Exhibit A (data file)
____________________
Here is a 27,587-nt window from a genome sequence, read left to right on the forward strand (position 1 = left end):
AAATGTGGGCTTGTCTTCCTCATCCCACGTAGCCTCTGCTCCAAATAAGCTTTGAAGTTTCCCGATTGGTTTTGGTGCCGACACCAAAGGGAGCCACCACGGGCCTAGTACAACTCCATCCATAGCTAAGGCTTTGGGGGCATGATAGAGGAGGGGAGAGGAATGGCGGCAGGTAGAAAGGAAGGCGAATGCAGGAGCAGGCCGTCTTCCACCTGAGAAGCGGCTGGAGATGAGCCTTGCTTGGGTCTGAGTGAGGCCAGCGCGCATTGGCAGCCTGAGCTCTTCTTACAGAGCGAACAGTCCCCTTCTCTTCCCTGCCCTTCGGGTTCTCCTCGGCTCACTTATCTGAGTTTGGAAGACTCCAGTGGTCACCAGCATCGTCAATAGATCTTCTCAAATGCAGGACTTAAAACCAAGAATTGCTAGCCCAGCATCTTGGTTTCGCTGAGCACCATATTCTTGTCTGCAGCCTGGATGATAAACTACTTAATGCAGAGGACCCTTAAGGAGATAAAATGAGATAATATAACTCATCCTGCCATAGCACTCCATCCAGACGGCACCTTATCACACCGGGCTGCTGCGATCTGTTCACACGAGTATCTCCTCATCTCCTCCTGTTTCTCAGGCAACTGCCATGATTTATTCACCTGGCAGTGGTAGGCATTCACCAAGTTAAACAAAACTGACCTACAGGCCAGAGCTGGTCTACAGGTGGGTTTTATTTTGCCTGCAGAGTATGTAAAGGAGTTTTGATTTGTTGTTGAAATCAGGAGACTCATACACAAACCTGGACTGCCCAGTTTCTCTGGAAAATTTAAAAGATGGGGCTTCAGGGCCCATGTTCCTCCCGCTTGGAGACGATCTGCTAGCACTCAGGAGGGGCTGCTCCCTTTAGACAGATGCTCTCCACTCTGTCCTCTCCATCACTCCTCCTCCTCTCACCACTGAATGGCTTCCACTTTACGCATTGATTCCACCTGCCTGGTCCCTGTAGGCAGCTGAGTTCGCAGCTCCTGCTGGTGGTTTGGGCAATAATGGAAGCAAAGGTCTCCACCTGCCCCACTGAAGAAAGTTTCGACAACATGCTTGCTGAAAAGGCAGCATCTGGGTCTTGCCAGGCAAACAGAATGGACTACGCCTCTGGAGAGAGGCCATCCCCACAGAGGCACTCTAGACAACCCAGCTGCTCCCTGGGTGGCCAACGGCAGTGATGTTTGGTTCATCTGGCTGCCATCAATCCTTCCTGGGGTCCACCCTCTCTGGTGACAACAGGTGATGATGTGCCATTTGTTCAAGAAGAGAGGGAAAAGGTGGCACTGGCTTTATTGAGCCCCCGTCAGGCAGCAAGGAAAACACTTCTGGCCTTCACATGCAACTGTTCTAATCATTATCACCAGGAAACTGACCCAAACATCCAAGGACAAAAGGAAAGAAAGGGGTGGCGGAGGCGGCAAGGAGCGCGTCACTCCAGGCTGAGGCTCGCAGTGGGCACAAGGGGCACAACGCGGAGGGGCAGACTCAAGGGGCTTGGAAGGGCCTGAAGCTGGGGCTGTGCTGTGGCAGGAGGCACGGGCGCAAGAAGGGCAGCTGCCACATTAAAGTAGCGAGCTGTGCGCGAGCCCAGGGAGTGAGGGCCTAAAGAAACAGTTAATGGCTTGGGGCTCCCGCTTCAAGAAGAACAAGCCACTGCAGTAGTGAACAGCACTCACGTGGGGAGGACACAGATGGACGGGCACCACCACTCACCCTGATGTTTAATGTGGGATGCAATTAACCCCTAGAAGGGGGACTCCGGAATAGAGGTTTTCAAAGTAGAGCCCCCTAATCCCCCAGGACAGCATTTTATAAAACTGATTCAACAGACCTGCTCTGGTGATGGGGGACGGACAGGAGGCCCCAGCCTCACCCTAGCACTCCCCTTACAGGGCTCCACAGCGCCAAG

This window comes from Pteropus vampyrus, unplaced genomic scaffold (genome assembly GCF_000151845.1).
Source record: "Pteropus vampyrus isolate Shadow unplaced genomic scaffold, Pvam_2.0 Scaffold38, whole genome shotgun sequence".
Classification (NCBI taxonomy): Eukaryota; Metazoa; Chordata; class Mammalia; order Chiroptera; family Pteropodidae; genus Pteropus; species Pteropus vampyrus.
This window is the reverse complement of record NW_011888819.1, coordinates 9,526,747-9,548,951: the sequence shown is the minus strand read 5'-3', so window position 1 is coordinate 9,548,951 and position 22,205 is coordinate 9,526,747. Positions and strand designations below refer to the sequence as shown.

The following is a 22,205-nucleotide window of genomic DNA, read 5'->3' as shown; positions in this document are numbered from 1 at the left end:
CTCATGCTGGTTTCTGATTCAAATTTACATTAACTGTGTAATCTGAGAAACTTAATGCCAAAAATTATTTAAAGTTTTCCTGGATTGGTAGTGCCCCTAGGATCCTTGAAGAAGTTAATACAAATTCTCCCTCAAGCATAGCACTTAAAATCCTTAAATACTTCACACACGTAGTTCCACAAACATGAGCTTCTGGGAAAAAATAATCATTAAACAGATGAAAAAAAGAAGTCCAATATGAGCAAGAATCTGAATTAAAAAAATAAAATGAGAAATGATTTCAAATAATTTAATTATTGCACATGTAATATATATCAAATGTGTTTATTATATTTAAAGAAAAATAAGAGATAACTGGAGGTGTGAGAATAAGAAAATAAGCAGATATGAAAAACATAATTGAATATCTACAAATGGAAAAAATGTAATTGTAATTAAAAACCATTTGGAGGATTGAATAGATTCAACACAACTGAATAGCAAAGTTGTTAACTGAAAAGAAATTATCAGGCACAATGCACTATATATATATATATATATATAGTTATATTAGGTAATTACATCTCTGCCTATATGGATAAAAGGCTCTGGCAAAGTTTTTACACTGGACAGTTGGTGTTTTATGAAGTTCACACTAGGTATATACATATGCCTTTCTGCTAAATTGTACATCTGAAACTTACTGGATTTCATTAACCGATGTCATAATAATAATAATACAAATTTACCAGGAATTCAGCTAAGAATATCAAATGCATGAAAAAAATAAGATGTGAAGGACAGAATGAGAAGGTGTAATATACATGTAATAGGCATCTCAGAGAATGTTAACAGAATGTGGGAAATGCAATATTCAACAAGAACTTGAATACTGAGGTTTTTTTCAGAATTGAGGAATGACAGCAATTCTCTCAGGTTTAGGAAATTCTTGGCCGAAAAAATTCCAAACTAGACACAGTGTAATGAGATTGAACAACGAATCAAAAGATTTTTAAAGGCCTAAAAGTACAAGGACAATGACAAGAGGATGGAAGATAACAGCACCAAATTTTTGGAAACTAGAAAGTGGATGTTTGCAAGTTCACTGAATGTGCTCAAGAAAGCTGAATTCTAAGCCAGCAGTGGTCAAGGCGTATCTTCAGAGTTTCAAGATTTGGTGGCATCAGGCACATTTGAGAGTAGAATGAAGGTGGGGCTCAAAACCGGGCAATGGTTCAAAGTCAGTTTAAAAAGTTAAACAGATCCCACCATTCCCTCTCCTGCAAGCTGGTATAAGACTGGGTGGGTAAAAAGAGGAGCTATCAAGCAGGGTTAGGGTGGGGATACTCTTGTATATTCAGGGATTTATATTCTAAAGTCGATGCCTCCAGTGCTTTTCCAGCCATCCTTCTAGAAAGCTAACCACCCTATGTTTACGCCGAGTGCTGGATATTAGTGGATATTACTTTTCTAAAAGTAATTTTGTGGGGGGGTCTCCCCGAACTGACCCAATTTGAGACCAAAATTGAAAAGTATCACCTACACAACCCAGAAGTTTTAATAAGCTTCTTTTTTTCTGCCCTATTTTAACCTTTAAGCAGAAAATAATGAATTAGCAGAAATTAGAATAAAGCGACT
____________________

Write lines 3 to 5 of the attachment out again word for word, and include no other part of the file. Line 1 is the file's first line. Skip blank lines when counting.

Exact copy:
This window comes from Pteropus vampyrus, unplaced genomic scaffold (genome assembly GCF_000151845.1).
Source record: "Pteropus vampyrus isolate Shadow unplaced genomic scaffold, Pvam_2.0 Scaffold38, whole genome shotgun sequence".
Classification (NCBI taxonomy): Eukaryota; Metazoa; Chordata; class Mammalia; order Chiroptera; family Pteropodidae; genus Pteropus; species Pteropus vampyrus.